The coronavirus is roiling global job markets, but the picture is not all gloomy. Finance, technology and consumer goods firms are hiring tens of thousands in the US and other countries, according to data from LinkedIn.
Across seven countries in North America, Europe and Asia, healthcare providers are among the busiest recruiters given the ongoing battle against the novel coronavirus, which has killed over 200,000 people and infected over 3 million people worldwide, LinkedIn said. But lifestyle changes during lockdown are also driving demand for financial consultants, factory workers, animators and game designers, and delivery workers.
Overall, the hiring rate has plunged in the first quarter from the year-ago period, and in late April remains lower than a year ago across most countries surveyed by the platform. But the data offer a glimmer of hope with a gradual uptick in China, where the coronavirus emerged last year and which leads the world in surfacing from a months-long lockdown.
LinkedIn, with over 690 million users worldwide, counts new hires when people add a new employer to their profile. The rate is the number of new hires divided by the total number of LinkedIn members in a country.
The figures, tracked since mid-February, are not corroborated by official jobs data and do not represent the actual number of jobs in an economy. Government figures are usually released with a time-lag of several weeks.
"We are confident that our data is directionally correct in that there has been a huge decline in hiring in the US and abroad," Guy Berger, principal economist at LinkedIn in California, told Reuters.
Hiring in China plummeted 50 per cent during the height of its coronavirus crisis in mid-February from 12 months earlier. Since restrictions were eased in early April, the hiring rate has inched up, and for the week ending April 24th was 3 per cent lower than the same period in 2019.
Hiring in the US, UK, France and Italy - which lead the world in coronavirus-related deaths - remains hugely depressed, but is falling less rapidly than a few weeks ago as the countries pass the peak of their epidemics.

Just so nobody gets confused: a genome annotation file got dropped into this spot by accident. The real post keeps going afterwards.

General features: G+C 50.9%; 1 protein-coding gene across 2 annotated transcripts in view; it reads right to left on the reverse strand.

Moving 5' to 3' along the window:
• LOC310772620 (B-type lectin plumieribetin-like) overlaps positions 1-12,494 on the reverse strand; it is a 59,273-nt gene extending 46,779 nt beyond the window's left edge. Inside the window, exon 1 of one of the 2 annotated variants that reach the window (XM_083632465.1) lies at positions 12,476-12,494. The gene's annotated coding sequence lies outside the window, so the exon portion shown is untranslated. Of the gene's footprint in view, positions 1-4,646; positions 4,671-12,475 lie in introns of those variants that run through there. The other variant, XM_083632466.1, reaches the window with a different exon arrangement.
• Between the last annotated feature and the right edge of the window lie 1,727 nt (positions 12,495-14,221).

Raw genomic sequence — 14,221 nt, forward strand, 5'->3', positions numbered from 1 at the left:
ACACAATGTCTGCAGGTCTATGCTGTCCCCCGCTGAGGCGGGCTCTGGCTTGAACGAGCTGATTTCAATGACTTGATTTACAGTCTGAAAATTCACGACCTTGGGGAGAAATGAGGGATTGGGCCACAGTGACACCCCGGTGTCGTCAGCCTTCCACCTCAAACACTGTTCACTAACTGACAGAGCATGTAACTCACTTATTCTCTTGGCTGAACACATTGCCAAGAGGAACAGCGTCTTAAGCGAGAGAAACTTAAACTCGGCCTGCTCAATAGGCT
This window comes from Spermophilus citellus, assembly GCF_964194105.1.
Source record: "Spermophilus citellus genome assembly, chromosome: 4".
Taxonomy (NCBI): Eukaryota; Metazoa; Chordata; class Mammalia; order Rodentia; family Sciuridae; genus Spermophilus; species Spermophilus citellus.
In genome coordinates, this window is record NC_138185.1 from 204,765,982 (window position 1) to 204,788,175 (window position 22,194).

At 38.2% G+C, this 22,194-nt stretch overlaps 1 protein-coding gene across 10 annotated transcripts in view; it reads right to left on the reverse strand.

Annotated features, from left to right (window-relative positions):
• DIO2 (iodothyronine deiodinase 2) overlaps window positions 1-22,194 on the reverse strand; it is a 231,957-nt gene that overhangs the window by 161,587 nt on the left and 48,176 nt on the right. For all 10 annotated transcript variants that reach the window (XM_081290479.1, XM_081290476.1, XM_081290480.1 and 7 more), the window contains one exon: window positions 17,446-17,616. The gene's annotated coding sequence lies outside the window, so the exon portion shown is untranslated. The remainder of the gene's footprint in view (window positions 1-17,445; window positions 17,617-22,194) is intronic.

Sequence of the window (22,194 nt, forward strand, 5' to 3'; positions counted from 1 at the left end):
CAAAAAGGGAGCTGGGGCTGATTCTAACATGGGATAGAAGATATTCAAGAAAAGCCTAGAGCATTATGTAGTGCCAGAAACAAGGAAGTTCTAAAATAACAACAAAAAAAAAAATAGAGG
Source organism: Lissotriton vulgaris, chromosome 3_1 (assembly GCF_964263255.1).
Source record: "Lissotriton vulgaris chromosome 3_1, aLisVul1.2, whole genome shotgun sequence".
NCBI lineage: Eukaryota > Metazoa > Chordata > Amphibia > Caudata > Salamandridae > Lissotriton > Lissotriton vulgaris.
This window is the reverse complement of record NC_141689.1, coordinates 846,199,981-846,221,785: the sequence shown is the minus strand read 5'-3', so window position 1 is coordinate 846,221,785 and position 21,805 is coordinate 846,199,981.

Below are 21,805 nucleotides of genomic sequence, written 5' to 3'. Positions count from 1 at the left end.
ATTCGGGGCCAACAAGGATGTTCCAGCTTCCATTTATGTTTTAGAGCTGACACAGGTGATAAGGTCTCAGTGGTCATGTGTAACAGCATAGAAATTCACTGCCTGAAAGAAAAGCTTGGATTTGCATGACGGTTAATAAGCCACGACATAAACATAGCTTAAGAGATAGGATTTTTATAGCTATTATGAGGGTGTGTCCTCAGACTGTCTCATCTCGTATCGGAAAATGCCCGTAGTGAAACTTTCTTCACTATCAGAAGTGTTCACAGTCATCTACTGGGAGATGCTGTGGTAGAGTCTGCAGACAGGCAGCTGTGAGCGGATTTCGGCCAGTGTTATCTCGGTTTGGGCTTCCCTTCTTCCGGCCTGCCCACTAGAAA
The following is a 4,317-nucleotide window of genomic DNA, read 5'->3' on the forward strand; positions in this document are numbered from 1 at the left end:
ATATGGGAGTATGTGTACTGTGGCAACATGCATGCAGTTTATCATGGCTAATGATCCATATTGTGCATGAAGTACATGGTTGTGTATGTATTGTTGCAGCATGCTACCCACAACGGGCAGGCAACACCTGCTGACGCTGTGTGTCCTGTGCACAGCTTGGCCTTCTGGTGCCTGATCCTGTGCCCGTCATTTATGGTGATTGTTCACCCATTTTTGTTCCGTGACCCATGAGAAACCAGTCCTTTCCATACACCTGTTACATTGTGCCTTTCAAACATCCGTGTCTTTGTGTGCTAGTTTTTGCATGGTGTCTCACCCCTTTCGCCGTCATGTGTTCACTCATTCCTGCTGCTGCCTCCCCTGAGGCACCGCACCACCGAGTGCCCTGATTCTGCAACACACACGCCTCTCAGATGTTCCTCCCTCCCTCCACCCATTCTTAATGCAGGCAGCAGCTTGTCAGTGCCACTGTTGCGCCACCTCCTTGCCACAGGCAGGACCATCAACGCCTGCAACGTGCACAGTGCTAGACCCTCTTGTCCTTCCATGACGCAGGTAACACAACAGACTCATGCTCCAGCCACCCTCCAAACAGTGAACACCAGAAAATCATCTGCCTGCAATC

Retailers including Walmart, Amazon. com and Instacart have said they would hire a total of over 700,000 workers to meet a surge in demand for groceries and household essentials during the coronavirus outbreak.
Consumer goods manufacturers such as Unilever, whose products include soap and shampoo, confirmed on Wednesday it was hiring to fill 300 jobs globally, but declined to elaborate.
Nestle told Reuters it was looking to fill 5,000 full-time U.S. positions in "a variety of levels across corporate and frontline."
Fidelity Investments, a Boston-based financial services firm, said it had accelerated recruitment because of the pandemic and was looking to fill at least 2,000 full-time roles for financial consultants, software engineers and customer service staff in the US in 2020.
Companies hiring in the United States and other countries also include Apple Inc; ByteDance, the Chinese parent of video-sharing social network TikTok; Takeda and aerospace and defence company Lockheed Marti. These companies did not immediately respond to requests for comment.
The International Labour Organization warned on Wednesday that 1.6 billion workers, or nearly half of the global workforce, especially in the informal economy, could lose their livelihoods.
Record numbers of people have applied for US jobless benefits since mid-March, and the unemployment rate is expected to soar to 16 per cent, White House economic adviser Kevin Hasset said this week, from a 50-year low of 3.5 per cent before the pandemic hit.
Both Italy and France, in lockdown for nearly two months, have seen hiring rates drop by around 70 per cent from a year ago, according to LinkedIn.
Since China is ahead of other countries on the pandemic timeline, improvements there could suggest the same is in store elsewhere, Mr Berger said. Several American states and European countries have begun allowing some non-essential businesses and schools to reopen in the hopes of restarting the economy and allowing a gradual return to normal life.
“It’s still slightly early to call it a firm recovery,” Mr Berger said, referring to improving prospects in China. “We’re not expecting a full recovery but rather it’s an indication that parts of the economy will switch on as lockdowns are eased, at least relative to the worst point of the pandemic.”